Straight out of the hustle and bustle of New York City, drummer Matt Wilson and his stellar quartet lit up the first of two nights at the Rex with its stellar display of jazz that bordered around straight ahead swing, fleets of modernism, and explosive inside/outside fits of jazz freedom.
Even after emerging from a tragic experience involving the death of his beloved wife, Matt Wilson’s performance echoed joy and happiness, even evident through his energetic performances and his million-dollar smile.
The evening got to a soulful, swinging start with the quartet’s take on Gene Ammon’s “The One Before This”. Matt Wilson showed that he is a true force of rhythm behind the drums, employing a hearty Art Blakey-influenced backbeat that grooves hard and keeps the audience wanting more. The performance was even highlighted by a soaring sax solo by Jeff Lederer, even reaching into the upper high registers of his instrument and pouring his all into the performance.
On Butch Warren’s “Barack Obama”, things cooled off as the piece was a more introspective and reflective look at America’s first black president. After all is said and done, the quartet rips into free jazz with Dewey Redman’s “Bubbles”, employing effective stop and go dynamics and atonal bebop. First Jeff Lederer goes for the altissimo upper registers and fleets of fancy on the saxophone, cornetist Kirk Knuffke takes on the role of a mellowed and restrained Don Cherry, and bassist Dan Fortin takes on a very moving and probing bass solo employing echoes of Charlie Haden before the performance is brought together by Matt Wilson’s spoken word poetry.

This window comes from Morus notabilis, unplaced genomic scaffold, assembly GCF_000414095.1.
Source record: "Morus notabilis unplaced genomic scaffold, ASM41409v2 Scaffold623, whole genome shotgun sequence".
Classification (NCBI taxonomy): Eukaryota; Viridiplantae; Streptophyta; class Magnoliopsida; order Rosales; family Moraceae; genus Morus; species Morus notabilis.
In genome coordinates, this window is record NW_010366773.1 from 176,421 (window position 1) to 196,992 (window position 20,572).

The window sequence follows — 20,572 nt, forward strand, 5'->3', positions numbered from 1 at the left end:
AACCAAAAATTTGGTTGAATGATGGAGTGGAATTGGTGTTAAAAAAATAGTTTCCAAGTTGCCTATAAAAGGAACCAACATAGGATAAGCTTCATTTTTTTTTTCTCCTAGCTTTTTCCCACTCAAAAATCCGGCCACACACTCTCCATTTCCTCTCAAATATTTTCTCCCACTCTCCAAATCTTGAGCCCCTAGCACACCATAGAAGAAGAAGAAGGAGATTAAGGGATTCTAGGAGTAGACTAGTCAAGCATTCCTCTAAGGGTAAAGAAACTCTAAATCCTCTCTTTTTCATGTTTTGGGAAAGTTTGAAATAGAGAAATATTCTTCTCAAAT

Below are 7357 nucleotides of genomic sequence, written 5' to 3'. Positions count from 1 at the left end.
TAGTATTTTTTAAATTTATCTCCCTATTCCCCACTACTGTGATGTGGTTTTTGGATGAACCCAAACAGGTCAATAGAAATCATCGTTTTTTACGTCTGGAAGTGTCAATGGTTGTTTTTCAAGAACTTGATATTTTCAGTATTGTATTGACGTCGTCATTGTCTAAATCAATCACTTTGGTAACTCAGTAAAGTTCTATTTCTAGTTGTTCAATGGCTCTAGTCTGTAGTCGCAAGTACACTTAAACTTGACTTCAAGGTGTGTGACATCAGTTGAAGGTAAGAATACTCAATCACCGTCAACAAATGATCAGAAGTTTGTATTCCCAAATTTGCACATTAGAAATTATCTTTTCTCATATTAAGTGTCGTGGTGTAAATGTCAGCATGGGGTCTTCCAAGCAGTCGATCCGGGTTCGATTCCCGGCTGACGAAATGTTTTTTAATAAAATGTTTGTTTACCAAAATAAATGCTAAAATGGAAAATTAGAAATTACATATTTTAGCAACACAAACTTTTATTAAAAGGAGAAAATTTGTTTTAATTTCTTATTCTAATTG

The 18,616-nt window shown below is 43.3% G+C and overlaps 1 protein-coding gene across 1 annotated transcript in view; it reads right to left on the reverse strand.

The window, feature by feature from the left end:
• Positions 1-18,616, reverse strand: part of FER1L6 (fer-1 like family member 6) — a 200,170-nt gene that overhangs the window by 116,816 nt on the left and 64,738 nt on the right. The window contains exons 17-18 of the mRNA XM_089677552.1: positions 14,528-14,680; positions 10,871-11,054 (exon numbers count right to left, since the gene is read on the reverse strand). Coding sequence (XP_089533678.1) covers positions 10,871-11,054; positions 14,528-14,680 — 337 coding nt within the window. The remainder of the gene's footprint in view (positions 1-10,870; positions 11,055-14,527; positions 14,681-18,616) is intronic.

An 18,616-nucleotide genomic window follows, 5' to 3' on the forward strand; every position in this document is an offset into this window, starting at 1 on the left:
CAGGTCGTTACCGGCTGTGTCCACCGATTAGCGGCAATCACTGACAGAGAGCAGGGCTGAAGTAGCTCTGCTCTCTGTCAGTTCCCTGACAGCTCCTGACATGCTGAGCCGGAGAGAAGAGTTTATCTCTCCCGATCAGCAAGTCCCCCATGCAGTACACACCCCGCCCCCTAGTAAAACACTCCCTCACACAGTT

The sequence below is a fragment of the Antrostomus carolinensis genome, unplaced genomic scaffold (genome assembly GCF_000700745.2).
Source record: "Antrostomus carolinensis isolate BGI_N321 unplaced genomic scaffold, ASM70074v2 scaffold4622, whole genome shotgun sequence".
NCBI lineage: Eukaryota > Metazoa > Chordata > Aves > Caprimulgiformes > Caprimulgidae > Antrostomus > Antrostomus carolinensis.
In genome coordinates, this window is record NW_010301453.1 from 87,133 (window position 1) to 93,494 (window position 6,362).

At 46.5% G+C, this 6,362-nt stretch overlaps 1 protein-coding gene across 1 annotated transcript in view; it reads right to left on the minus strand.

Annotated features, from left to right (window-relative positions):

Matt also happens to be an inventive composer through his two pieces of the set, “Crop Rotation” and “Arts and Crafts”. These pieces brought the elements of early Ornette Coleman into the forefront with its clever stop and go techniques, and its complex, opened up rhythms. The two other covers in the set, Duke Ellington and Billy Strayhorn’s “Blue Pepper (Far East of the Blues)” opened with a percussive display by Matt Wilson before breaking into Middle Eastern scalar blues funk. The ballad “Don’t Blame Me” was a very romantic and lush reading that brought the band together in unison and provided a sense of rest and relaxation for all of the intensity that insured throughout their performed set.
Matt Wilson’s Quartet brought the excitement, energy, action and high life of New York City into the city of Toronto in a big way to start its northern tour. It is a band that knows how to employ swing, freedom, and modernism in a way that is fun and accessible to the audience without the need of watering down the music. Be sure to catch this band or pick up their latest CD when you have a chance. It is worth a good listen.
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(From Left: Kirk Knuffke, Dan Fortin, Jeff Lederer and Matt Wilson)
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